What are the major satellite cities?
While Melbourne’s designated major activity centres include Dandenong, Sunshine, Werribee and Monash, Geelong has increasingly become an unofficial satellite city for Melbourne’s outer-south-west.
One of the biggest under-estimations made by a high proportion of the Australian population (including lots of so-called ‘property experts’) is the quality of life in many non-capital locations. Over the generations, some really strong regional satellite cities have evolved across Australia.
Regional Australia’s population increased by 78,000 people last year and that annual figure is growing.
In every state in Australia, there are plenty of regional cities that play the role of a satellite city (or mini capital city) to a broader region. In addition to supporting their own stable population, the hub-and-spoke system also provides essential goods and services to nearby smaller towns and villages.
Those regional satellite cities include Albury, Armidale, Ballarat, Bendigo, Bunbury, Burnie, Cairns, Coffs Harbour, Dubbo, Geelong, Geraldton, Hervey Bay, Launceston, Mackay, Maitland, Mildura, Mount Barker, Mount Gambier, Newcastle, Orange, Port Macquarie, Rockhampton, Shepparton, Tamworth, Toowoomba, Townsville, Wagga Wagga, Wollongong.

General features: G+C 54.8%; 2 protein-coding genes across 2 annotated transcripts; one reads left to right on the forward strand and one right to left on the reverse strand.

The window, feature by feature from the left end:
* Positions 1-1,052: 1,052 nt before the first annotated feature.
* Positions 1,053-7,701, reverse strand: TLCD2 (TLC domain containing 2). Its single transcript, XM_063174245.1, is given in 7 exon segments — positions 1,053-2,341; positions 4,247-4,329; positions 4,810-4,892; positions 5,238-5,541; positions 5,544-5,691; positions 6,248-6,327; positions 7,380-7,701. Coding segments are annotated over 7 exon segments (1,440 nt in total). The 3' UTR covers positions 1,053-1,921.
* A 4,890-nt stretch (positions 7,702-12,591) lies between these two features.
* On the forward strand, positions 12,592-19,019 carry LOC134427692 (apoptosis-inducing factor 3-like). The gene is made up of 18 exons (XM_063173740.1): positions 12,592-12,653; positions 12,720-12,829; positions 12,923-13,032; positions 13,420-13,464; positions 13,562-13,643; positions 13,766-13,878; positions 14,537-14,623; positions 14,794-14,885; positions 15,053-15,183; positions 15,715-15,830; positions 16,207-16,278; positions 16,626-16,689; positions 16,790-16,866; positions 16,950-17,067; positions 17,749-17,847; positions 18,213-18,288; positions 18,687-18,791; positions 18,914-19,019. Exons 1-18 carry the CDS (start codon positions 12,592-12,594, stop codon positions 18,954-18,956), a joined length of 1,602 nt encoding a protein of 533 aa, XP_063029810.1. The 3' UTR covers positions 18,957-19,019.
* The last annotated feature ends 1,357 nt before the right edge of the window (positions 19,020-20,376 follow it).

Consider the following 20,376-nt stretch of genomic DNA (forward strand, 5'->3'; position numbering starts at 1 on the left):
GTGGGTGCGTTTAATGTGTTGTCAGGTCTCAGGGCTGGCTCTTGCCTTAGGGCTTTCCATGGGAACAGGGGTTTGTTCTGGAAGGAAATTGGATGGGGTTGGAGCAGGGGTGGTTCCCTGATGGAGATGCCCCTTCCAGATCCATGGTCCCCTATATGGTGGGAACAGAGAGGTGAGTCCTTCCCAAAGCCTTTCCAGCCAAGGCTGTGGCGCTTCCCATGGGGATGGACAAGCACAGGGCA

Brisbane’s future population growth, meanwhile, is coordinated within the South East Queensland Regional Plan, which has resulted in satellite cities that include Ipswich (particularly Springfield), Southport (Gold Coast), Maroochydore (Sunshine Coast), Strathpine (Moreton Bay) and Springwood (Logan).
Greater Perth’s population planning includes major activity centres in suburbs such as Stirling, Morley, Cannington and Fremantle.
Should you invest in satellite cities?
As you probably know by now, Propertyology believes that affordability will continue to be one of the driving forces for property markets around the country for as long as the grass grows green.
Too many property investors confuse status and desire with ‘demand’. The fewer people who can afford a commodity the lower the demand, especially in times when consumer confidence is less buoyant – here’s a big bunch of proof!